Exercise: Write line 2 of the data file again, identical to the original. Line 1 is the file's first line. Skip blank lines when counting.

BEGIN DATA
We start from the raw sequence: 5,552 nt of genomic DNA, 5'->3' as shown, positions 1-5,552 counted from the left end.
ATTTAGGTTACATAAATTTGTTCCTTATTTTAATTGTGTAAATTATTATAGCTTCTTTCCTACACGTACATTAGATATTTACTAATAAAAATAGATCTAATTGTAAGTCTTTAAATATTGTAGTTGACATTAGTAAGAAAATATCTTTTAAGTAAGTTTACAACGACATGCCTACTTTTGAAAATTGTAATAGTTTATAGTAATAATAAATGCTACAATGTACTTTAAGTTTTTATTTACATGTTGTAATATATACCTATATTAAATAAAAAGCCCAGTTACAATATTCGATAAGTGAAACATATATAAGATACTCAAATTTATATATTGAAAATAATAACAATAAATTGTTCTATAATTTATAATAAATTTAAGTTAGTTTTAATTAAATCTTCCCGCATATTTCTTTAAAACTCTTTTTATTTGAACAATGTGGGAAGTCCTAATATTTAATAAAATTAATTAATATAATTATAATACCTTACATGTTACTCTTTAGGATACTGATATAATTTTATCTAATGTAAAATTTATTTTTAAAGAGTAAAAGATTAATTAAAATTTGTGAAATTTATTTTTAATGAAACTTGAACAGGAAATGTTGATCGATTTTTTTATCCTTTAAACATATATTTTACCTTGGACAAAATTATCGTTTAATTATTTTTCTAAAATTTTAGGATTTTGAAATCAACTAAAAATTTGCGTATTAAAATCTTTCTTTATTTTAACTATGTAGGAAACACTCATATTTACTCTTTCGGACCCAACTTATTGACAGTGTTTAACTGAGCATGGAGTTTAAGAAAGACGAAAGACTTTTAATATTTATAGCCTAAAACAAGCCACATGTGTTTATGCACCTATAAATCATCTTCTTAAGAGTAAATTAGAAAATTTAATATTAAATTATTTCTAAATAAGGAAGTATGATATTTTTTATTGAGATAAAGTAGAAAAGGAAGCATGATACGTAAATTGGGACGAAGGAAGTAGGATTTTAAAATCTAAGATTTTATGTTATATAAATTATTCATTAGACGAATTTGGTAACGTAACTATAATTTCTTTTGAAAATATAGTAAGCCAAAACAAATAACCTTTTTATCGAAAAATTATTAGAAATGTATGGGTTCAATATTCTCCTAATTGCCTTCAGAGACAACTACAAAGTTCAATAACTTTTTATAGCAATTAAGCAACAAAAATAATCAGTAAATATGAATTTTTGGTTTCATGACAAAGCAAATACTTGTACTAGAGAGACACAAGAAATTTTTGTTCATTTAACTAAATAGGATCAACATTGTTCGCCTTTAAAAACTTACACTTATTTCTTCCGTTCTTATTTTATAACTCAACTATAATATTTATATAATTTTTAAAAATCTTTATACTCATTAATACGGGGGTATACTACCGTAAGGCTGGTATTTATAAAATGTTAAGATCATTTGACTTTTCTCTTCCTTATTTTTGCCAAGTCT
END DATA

ATTTAGGTTACATAAATTTGTTCCTTATTTTAATTGTGTAAATTATTATAGCTTCTTTCCTACACGTACATTAGATATTTACTAATAAAAATAGATCTAATTGTAAGTCTTTAAATATTGTAGTTGACATTAGTAAGAAAATATCTTTTAAGTAAGTTTACAACGACATGCCTACTTTTGAAAATTGTAATAGTTTATAGTAATAATAAATGCTACAATGTACTTTAAGTTTTTATTTACATGTTGTAATATATACCTATATTAAATAAAAAGCCCAGTTACAATATTCGATAAGTGAAACATATATAAGATACTCAAATTTATATATTGAAAATAATAACAATAAATTGTTCTATAATTTATAATAAATTTAAGTTAGTTTTAATTAAATCTTCCCGCATATTTCTTTAAAACTCTTTTTATTTGAACAATGTGGGAAGTCCTAATATTTAATAAAATTAATTAATATAATTATAATACCTTACATGTTACTCTTTAGGATACTGATATAATTTTATCTAATGTAAAATTTATTTTTAAAGAGTAAAAGATTAATTAAAATTTGTGAAATTTATTTTTAATGAAACTTGAACAGGAAATGTTGATCGATTTTTTTATCCTTTAAACATATATTTTACCTTGGACAAAATTATCGTTTAATTATTTTTCTAAAATTTTAGGATTTTGAAATCAACTAAAAATTTGCGTATTAAAATCTTTCTTTATTTTAACTATGTAGGAAACACTCATATTTACTCTTTCGGACCCAACTTATTGACAGTGTTTAACTGAGCATGGAGTTTAAGAAAGACGAAAGACTTTTAATATTTATAGCCTAAAACAAGCCACATGTGTTTATGCACCTATAAATCATCTTCTTAAGAGTAAATTAGAAAATTTAATATTAAATTATTTCTAAATAAGGAAGTATGATATTTTTTATTGAGATAAAGTAGAAAAGGAAGCATGATACGTAAATTGGGACGAAGGAAGTAGGATTTTAAAATCTAAGATTTTATGTTATATAAATTATTCATTAGACGAATTTGGTAACGTAACTATAATTTCTTTTGAAAATATAGTAAGCCAAAACAAATAACCTTTTTATCGAAAAATTATTAGAAATGTATGGGTTCAATATTCTCCTAATTGCCTTCAGAGACAACTACAAAGTTCAATAACTTTTTATAGCAATTAAGCAACAAAAATAATCAGTAAATATGAATTTTTGGTTTCATGACAAAGCAAATACTTGTACTAGAGAGACACAAGAAATTTTTGTTCATTTAACTAAATAGGATCAACATTGTTCGCCTTTAAAAACTTACACTTATTTCTTCCGTTCTTATTTTATAACTCAACTATAATATTTATATAATTTTTAAAAATCTTTATACTCATTAATACGGGGGTATACTACCGTAAGGCTGGTATTTATAAAATGTTAAGATCATTTGACTTTTCTCTTCCTTATTTTTGCCAAGTCT